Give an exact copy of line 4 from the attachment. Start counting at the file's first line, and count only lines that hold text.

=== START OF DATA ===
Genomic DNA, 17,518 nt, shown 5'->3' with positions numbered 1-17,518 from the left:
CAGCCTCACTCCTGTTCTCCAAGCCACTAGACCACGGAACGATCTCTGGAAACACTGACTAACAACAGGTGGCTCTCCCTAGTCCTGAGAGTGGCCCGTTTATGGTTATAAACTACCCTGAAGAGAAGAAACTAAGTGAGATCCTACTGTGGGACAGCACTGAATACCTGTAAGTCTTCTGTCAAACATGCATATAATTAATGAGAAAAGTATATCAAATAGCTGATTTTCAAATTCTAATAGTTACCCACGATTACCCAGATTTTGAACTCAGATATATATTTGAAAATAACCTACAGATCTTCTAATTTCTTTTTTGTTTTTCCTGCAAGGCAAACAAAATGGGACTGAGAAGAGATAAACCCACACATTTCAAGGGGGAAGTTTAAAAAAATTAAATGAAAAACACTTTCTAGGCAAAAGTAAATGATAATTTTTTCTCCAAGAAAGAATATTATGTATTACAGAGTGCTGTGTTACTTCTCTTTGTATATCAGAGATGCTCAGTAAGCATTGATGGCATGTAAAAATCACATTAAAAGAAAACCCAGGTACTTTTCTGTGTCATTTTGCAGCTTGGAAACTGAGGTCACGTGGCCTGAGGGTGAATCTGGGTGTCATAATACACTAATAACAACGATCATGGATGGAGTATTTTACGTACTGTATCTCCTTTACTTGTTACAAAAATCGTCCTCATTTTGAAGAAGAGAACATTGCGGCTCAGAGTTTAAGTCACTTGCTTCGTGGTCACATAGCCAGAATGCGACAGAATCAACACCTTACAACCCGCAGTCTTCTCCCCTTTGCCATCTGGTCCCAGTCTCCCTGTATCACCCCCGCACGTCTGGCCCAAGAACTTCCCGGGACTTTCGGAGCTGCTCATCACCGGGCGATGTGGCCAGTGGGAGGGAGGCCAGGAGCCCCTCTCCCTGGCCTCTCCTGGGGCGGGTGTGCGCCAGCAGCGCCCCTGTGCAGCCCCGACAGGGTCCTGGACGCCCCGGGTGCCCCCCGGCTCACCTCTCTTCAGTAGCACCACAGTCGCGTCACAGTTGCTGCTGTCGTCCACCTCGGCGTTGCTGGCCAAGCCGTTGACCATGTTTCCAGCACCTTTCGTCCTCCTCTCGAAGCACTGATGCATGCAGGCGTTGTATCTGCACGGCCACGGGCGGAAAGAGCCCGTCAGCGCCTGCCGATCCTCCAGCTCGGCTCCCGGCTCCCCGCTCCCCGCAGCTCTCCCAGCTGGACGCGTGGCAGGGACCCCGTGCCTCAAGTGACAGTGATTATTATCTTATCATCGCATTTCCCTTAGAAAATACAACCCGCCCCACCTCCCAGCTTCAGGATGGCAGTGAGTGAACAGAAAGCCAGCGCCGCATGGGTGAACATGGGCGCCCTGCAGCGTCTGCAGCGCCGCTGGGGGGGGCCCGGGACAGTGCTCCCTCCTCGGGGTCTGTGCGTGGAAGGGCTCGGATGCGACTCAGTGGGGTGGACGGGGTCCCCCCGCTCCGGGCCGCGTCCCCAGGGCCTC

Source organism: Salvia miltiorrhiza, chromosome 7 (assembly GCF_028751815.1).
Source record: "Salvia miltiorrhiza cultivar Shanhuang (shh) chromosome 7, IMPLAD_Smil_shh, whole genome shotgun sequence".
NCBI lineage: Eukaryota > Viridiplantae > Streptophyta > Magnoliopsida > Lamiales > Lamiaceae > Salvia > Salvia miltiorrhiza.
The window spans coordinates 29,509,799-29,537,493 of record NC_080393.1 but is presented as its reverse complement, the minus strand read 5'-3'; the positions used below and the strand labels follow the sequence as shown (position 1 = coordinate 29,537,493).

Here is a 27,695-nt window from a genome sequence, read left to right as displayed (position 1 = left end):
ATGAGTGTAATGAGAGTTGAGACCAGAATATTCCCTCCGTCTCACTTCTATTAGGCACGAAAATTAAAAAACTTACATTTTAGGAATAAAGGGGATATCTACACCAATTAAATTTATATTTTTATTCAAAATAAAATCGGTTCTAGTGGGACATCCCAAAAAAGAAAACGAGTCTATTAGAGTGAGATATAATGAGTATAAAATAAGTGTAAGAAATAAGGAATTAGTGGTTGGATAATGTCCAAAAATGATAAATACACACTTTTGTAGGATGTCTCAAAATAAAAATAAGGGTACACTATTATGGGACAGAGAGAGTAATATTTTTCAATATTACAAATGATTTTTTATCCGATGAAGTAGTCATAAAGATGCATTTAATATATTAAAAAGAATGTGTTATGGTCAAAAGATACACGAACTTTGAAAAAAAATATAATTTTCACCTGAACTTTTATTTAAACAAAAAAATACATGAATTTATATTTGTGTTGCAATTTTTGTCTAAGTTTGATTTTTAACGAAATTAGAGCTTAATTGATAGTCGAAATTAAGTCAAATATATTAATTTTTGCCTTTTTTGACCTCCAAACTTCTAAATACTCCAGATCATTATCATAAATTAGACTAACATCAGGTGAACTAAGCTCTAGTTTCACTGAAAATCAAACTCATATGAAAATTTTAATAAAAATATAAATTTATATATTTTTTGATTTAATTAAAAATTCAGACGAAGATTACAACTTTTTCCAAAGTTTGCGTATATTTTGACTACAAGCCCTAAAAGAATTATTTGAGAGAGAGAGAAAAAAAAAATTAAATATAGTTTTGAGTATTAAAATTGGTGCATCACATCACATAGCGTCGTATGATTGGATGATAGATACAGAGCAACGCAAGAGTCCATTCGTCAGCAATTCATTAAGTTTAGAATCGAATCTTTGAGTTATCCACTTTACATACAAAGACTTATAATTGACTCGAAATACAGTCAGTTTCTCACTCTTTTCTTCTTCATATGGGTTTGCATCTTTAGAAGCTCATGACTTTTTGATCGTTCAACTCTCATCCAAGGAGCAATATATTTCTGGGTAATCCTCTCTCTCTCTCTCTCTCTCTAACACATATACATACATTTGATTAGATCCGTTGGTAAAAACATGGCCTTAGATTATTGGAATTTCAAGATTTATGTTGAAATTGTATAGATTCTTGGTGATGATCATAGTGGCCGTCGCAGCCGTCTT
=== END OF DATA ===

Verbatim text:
Source record: "Salvia miltiorrhiza cultivar Shanhuang (shh) chromosome 7, IMPLAD_Smil_shh, whole genome shotgun sequence".